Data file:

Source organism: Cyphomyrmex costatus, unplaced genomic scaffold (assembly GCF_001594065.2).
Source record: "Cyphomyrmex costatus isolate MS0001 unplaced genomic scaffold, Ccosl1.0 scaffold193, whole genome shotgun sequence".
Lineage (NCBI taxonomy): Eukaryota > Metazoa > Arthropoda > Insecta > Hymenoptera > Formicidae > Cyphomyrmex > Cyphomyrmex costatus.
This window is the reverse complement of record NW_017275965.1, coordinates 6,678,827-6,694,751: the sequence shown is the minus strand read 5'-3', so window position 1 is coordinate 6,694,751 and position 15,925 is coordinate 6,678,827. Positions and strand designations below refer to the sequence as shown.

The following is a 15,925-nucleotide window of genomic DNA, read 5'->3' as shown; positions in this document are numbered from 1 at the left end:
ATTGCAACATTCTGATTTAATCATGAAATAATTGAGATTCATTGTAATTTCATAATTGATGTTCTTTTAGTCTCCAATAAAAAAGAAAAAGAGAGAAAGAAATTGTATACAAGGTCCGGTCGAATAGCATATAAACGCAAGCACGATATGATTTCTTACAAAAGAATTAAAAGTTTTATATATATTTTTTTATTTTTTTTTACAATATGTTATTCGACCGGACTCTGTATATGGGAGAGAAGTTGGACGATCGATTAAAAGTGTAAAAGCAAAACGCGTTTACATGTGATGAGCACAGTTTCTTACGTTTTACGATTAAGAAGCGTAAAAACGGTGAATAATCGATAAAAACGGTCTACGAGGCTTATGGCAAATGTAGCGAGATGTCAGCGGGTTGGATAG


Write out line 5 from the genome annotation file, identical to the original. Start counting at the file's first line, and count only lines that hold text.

The following is a 15,925-nucleotide window of genomic DNA, read 5'->3' as shown; positions in this document are numbered from 1 at the left end: